Monday, May 7, 2012

Lego Friends and other Girly Sets

Stephanie's Cool Convertible 3183
I recently took my 6-year old daughter, Lena to buy her first Lego set. She had been playing with some of my old sets and had figured out how the instructions and different parts worked. She really enjoyed them, so I figured I'd let her get her very own set. At the store, we looked at all the various sets available in the Town systems, Star Wars (which she doesn't get, yet. Some day she will ;-), Castle, and other various things. She liked some of those, but being the typical princess mindset little girl that she is, she was naturally drawn to new LEGO Friends sets in the pink part of the toy aisle. She picked the Stephanie's Cool Convertible set, and we took it home.

Scala Indies Stable 3124
Being a manly man (and formerly, a typical rough housing boy), I wasn't really sure what to think of a Lego set aimed at girls. Legos seems to mostly appeal to boys (though I know there are a lot of female fans out there) so most Lego sets seem to be designed to get a boy's attention. I was also aware of Lego's past attempts at "girly" sets and systems. The first one was a system called Scala. The figures in these sets looked pretty much like smaller versions of Barbie dolls, and the pieces in these sets were huge. What I mean by that, is that instead of building a wall for a house brick by brick, and adding in little things doors, windows, and wall decorations as you built, each wall was one piece that you plopped down on a big base. Furniture was usually made of several big pieces, as well. This pretty much meant that you could really only build one thing with a Scala set, and that's what was in the instructions. Part of the inherent charm of Legos, in my opinion, is that when you're tired of playing with the built object, you can take it apart and make something else.

Belville Fairy Tales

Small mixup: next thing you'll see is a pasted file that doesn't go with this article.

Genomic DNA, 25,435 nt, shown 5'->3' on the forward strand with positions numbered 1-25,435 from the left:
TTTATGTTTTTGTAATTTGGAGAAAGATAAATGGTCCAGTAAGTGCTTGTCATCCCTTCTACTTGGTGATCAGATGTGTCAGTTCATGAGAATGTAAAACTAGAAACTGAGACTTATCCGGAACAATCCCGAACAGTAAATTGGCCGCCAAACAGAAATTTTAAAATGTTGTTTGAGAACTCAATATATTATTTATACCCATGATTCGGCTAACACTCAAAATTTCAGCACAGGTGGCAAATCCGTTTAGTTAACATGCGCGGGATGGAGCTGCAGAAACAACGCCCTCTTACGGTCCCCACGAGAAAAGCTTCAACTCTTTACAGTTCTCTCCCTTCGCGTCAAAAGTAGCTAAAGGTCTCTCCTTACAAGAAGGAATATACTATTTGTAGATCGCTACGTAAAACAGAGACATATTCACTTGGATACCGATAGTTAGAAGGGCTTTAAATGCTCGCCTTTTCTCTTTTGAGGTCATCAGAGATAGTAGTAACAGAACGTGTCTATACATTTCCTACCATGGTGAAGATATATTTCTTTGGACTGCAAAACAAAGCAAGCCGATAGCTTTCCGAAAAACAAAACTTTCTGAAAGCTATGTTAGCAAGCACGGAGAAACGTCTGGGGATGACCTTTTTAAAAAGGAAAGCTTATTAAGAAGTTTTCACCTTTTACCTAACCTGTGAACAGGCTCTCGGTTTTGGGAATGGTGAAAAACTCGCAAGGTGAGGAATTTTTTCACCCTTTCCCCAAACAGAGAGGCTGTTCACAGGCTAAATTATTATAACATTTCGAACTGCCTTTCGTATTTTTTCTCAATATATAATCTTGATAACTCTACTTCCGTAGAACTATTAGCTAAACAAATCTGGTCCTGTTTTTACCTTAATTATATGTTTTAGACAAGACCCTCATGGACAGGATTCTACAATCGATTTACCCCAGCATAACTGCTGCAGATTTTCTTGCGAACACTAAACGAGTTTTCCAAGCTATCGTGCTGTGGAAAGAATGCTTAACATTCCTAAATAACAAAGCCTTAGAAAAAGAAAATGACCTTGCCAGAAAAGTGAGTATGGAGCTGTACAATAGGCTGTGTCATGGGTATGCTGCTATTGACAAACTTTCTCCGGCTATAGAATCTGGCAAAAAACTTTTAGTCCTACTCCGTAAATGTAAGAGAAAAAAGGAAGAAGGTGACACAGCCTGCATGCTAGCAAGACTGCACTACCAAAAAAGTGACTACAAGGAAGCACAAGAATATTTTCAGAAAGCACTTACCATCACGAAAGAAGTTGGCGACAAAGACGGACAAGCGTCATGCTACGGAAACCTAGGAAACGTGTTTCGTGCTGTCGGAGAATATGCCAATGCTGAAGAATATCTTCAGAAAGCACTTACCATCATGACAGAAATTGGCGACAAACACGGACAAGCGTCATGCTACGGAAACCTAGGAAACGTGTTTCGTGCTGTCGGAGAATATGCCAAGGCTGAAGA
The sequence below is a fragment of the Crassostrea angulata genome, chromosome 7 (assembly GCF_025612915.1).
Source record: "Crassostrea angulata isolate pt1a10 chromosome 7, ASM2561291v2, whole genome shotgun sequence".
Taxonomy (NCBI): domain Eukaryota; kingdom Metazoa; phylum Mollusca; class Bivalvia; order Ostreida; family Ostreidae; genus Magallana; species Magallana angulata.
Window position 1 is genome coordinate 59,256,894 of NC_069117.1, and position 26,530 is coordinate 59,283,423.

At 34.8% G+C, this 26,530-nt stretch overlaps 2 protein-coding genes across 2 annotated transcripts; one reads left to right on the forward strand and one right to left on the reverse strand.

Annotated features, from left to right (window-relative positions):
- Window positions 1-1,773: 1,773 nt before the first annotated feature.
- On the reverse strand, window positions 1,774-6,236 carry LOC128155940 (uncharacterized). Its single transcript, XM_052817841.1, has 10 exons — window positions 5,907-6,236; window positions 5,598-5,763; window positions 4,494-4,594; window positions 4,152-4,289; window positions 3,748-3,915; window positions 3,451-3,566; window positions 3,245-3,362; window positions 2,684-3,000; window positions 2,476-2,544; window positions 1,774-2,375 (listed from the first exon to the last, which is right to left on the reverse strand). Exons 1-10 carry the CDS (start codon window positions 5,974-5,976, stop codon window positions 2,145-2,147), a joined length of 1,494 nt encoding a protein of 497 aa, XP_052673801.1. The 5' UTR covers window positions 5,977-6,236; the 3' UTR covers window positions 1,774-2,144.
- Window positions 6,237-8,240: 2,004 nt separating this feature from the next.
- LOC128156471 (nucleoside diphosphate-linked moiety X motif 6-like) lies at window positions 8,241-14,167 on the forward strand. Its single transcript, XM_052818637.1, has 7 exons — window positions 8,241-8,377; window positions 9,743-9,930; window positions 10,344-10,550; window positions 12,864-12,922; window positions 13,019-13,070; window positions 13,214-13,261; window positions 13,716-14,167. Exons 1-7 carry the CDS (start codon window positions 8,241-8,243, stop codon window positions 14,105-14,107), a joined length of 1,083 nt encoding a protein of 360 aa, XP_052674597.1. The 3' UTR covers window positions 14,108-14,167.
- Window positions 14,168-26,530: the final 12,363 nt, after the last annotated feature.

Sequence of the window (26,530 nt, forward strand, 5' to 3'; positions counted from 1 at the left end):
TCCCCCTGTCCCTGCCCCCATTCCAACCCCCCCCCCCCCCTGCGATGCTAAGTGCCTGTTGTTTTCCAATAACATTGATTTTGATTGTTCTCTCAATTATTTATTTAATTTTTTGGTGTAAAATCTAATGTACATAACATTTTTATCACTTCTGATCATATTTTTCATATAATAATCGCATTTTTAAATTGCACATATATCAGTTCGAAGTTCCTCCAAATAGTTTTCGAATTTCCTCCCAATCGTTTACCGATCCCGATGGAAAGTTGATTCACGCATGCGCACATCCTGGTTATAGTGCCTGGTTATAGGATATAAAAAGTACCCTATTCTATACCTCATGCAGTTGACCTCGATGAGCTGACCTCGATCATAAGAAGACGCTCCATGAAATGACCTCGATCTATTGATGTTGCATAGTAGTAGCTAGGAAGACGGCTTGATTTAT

The next girl system to come out was Belville. Belville also had it's own specialized figures that were more "Legoish" but had more articulated joints, kind of like GI Joe figures. There were large specialized wall pieces and such, but not nearly like Scala. So there was more replayability because the pieces were smaller and could be used with other Lego sets from the Town or other systems. In other words, I think it was a huge improvement and more in line with the old Lego charm.
So that brings us to LEGO Friends. Of the three systems, I like the figures in this one the best. They are small and compact (like the minifigs of most Lego sets) with the same kind of articulation as the regular sets, except that the hands don't twist. But they are also slender and more doll-like in shape. The wigs have tiny holes that accommodate all kinds of a little pink accessories (Lena loved these). The actual Lego pieces used for making the convertible were basically the same kinds you would see in a Town, Star Wars, or other Lego set, except in pink or pastel colors. The bricks also seemed a little shinier to me than my old sets, but I don't know if that's specific to Friends or if it's just been years and years since I've seen a brand new set out of the box. The directions also followed the standard layout and didn't seem dumbed down, like some of the Scala directions I've seen. All in all, I think the LEGO Group has achieved a perfect balance between the usual toys a girl likes to have from the "Pink Aisle" with the charm and replayability that Lego is known for. I've already been getting major hints for which Friends set (City Park Cafe) to get for an upcoming birthday. I'm actually kind of looking forward to it.

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